Round Britain planned for Millennium year

The proposed start is from the dome finishing at Cowes.

Tim Powell, Chairman of the Cowes Organising Committee, responsible for the annual Cowes Classic – Britain’s premier offshore powerboat race – has announced plans to stage a Round Britain powerboat race next year (2000).

The proposed event will involve ten separate daily stages, one less than the last Round Britain in 1984, and start off the Millennium Dome in London rather than Portsmouth.

The course would then take competitors to Cowes, Falmouth, Fishguard, Isle of Man and Oban before passing at non-racing speeds through the Caledonian Canal to Inverness. The contest would then continue to Whitby and Great Yarmouth before finishing at Cowes.

It is proposed to begin in mid-August with the finish coinciding with the Cowes Classic, slated for August Bank Holiday Sunday, so allowing competitors to enter both events. It was Britain which introduced long distance offshore powerboat with the Daily Telegraph & BP Round Britain Race in 1969 before the recession of the early seventies and resulting escalating fuel costs brought a decline in the sport. A second Round Britain, this time sponsored by Everest Double Glazing, was held in 1984. By then offshore racing boat design had altered dramatically.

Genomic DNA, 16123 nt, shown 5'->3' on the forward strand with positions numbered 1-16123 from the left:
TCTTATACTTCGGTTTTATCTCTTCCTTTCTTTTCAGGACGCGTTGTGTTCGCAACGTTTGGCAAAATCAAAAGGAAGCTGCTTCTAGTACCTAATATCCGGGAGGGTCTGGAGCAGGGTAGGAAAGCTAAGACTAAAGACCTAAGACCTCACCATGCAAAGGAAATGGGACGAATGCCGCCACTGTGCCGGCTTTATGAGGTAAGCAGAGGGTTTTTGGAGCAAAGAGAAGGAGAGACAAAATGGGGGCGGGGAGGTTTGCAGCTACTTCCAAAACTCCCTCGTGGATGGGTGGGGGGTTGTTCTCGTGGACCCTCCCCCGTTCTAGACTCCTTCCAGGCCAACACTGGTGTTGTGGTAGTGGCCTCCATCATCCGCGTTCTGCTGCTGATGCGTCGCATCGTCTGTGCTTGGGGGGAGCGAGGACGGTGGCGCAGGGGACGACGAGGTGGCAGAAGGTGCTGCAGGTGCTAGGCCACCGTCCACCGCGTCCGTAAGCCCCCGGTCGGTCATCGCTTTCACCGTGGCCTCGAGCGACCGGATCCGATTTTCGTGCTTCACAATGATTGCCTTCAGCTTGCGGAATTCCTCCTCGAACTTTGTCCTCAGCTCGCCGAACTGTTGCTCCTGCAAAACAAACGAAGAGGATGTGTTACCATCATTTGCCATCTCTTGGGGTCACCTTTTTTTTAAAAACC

Speed rather than offshore qualities produced a fleet of lightweights with the majority penalised for not completing certain sections of the race.

Recommended videos for you

It was won by Italian powerboat designer, Fabio Buzzi driving the quadruple Iveco diesel powered monohull, White Iveco who completed the 1400 mile (2253km) course in an elapsed time of 27hrs 28mins. Fellow Italian Renato Della Valle driving Ego Lamborghini finished second overall less than an hour astern. The first British finisher, Peter Armstrong in the outboard powered Brut, was almost ten hours behind emphasising the Italian domination.

With the 1984 race, which he also organised very much in mind, Tim Powell hopes his proposal will attract the current breed of fast offshore family cruisers. With large Sunseekers and their like now capable of domestic speeds in excess of 60 knots in moderate weather conditions, Powell feels their owners may well find such an event a viable alternative to their normal weekend routine.


Latest videos